The point of this mathematical sophistry is to expose, yet again, the extraordinary disparity in ‘value’ and values of the respective competitions. At the apex of both, each of the eight quarter finalists of ECL receive the same base fixed payment (€6m) as the final Europa League winner (plus probably at least three times the market pool TV monies). Indeed, the eight ECL teams who ‘drop’ into Europa League R32 will have received well over €15m from their ECL group stage fixed payments, compared to under €5m for Europa League Group Winners.

UEFA prize money is augmented by the ‘market pool’ of distributed TV rights revenues – approximately €500m for ECL clubs, and  €150m for Europa League, distributed amongst participants by a formula based on progress and that nation’s TV market share.

Looking at relative pedigrees, it is extraordinary to think that teams like Liverpool, Dortmund, Anderlecht, Schalke (and even Spurs) might have earned €4-5m to reach R32, whilst the fourth placed teams who dropped out of the ECL group stages (of the likes of Astana, BATE Borisov or Maccabi Tel Aviv with its zero points) shall have amassed €14-16m each plus market pool shares!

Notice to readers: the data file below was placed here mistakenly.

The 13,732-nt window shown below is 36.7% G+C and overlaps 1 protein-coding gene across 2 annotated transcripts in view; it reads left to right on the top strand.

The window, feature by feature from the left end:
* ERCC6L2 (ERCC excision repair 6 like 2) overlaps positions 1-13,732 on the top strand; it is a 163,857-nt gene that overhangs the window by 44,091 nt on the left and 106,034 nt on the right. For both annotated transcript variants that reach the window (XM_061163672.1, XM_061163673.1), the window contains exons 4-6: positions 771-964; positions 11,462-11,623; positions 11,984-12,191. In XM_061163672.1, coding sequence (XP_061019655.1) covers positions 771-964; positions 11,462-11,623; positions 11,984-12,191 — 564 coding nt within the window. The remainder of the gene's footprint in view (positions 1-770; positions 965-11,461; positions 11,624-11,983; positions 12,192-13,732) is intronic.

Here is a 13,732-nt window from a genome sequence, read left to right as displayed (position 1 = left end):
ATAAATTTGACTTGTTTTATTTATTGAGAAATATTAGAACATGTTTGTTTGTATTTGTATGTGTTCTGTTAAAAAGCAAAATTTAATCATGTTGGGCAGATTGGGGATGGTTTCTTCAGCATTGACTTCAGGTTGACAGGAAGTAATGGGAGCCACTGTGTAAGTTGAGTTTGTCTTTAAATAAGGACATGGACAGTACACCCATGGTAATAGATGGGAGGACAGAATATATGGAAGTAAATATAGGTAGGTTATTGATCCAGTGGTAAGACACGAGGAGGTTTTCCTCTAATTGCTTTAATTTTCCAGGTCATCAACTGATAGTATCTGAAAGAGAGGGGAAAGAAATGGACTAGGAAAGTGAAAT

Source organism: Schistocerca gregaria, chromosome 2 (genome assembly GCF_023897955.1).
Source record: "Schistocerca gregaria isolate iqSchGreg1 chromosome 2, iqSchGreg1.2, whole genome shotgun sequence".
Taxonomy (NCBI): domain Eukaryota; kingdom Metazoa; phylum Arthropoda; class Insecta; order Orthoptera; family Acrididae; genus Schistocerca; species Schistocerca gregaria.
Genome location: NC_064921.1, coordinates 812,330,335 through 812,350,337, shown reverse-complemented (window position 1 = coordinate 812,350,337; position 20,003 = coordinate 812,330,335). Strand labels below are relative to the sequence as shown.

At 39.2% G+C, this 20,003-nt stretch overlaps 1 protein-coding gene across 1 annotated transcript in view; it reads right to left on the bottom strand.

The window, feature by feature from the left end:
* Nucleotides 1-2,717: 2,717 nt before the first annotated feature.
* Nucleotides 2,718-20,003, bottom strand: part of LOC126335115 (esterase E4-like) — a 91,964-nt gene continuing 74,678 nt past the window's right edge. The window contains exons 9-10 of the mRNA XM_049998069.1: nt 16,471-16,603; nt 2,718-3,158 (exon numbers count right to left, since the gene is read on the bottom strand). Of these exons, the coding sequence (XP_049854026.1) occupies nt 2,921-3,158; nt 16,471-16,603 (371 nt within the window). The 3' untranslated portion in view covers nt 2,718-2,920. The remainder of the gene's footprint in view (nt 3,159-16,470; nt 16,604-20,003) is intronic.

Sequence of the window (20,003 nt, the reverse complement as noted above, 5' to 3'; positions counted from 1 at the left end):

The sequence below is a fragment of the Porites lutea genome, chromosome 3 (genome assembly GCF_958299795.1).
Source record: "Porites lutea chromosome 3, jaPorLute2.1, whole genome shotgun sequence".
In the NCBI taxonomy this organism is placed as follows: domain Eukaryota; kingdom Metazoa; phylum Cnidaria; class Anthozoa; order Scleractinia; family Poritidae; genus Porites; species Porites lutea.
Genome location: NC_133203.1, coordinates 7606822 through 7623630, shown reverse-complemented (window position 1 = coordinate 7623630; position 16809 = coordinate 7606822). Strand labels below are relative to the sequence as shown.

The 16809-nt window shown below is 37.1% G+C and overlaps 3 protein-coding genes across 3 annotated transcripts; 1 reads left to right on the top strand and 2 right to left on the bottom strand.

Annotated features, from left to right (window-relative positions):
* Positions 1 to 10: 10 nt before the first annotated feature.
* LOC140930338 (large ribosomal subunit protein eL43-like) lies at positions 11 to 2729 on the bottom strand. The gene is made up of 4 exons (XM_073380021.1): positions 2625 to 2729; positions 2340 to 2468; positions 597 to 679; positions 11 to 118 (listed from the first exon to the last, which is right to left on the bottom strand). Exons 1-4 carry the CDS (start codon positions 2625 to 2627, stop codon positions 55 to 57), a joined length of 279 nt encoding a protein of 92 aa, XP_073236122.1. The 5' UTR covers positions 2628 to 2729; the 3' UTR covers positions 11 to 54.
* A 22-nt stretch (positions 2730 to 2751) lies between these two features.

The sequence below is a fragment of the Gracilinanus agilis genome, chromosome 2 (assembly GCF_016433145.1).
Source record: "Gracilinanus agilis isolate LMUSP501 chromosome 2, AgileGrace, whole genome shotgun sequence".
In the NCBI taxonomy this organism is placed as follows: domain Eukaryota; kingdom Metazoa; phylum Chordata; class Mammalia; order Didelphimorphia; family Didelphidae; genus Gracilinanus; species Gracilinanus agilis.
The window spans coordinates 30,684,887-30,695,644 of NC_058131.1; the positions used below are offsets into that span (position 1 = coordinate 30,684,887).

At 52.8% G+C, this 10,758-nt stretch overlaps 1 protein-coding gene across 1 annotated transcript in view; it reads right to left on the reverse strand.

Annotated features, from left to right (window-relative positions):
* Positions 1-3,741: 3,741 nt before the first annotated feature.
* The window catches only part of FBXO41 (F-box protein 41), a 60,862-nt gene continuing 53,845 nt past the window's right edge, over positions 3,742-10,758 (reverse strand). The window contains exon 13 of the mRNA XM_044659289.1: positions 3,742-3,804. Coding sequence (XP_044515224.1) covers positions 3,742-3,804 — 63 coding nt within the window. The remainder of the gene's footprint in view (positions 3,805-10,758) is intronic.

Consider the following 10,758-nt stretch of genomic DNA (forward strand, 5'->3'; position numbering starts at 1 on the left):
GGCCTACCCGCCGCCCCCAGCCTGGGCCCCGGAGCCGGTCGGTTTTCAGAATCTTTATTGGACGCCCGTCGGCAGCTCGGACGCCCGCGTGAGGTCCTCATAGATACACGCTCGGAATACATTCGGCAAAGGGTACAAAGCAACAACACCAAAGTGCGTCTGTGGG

There are various ways to redress these anomalies, and, to be fair, UEFA has played with a couple of them. Firstly, for 2015-18 they have reduced the disparities in ‘pots’ (of money) available for ECL and Europa League participants from the previous 4.3:1 to 3.3:1. However, within these pots the group stage disparities (from bottom of ECL group stage to Europa League group winners) remain.

They have also accepted ECL qualification for Europa League winners (which Seville took this year). I have argued for a number of years, this pre-qualification should be extended to all Europa League semi-finalists – even if losing semi finalists and finalist enter in ECL preliminary rounds or play-offs.